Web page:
In July 2011, a group of ten law professors filed a rulemaking petition with the Securities and Exchange Commission seeking adoption of a rule requiring disclosure of political spending by publicly traded companies. In a post last month, two of the original petitioners, Harvard Law School Professor Lucian Bebchuk and Columbia Law School Professor Robert J. Jackson, Jr., reported that their petition had received more than one million comments, most of which were in support. (I submitted the first comment letter which opposed the professors' petition.) Given this impressive turnout, the professors argue:
The unprecedented crossing of the million-comment-letter mark highlights the significance of this issue and the breadth of support for an SEC rulemaking process. We are hopeful that, before too long, the SEC will initiate such a process, and we urge the SEC to do so.
The professors, however, fail to mention one key fact. Shareholder proposals seeking political spending disclosures simply do not pass. According to Enver Fitch and Limor Bernstock at ISS ESG Proxy Research, shareholders associated with the Center for Political Accountability submitted 47 proposals this year. The 32 that actually went to a vote only garnered an average of 28.5% of the vote. That means that on average more than two-thirds of the shareholders opposed these proposals. Since investors are the ones with actual "skin in the game", their failure to get behind these proposals is telling.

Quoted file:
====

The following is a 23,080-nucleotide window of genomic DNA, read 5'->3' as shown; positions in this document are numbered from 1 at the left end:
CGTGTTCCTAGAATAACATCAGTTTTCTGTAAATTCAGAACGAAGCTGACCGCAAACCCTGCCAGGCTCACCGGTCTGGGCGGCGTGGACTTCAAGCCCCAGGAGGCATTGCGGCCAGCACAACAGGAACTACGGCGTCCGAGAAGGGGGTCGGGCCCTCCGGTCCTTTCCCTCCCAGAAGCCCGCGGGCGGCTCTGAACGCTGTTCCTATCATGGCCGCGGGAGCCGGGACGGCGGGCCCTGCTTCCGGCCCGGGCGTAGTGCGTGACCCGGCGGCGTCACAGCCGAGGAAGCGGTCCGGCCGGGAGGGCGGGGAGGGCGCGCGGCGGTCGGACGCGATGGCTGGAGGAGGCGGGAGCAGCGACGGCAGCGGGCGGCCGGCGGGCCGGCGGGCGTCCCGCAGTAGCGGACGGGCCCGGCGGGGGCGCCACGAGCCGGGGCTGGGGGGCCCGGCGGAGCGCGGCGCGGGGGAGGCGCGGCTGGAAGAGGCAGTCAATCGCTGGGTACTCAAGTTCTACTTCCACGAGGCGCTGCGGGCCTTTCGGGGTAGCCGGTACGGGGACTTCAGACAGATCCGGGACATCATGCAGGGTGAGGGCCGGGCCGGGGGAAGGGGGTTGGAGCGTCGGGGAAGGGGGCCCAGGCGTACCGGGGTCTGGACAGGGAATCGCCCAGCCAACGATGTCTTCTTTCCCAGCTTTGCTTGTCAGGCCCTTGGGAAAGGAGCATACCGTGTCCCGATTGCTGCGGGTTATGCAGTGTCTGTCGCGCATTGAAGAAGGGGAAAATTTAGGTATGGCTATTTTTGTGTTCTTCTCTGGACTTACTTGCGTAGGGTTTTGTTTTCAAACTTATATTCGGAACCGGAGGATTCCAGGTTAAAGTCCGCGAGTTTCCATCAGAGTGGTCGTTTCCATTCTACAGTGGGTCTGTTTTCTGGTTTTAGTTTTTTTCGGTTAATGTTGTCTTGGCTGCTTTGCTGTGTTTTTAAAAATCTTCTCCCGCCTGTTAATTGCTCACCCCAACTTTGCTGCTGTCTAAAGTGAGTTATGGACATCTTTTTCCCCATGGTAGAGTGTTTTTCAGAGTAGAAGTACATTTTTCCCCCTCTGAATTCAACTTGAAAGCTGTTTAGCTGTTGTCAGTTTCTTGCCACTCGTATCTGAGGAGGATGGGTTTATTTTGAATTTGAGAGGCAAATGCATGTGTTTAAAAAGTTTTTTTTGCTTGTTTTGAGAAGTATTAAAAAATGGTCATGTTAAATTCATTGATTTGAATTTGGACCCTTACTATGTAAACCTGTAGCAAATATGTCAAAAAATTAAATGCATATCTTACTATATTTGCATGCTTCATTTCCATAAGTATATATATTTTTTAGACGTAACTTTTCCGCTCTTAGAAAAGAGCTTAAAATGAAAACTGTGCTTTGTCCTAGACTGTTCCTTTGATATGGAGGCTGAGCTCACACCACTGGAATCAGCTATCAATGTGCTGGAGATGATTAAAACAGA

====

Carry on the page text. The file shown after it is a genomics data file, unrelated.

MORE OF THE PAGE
I don't doubt that there is a core of substantial support for political spending disclosure rules. However, supporters who are not shareholders are asking the shareholders to bear the cost. Essentially, they are saying that this is so important to us that we think you should pay for it.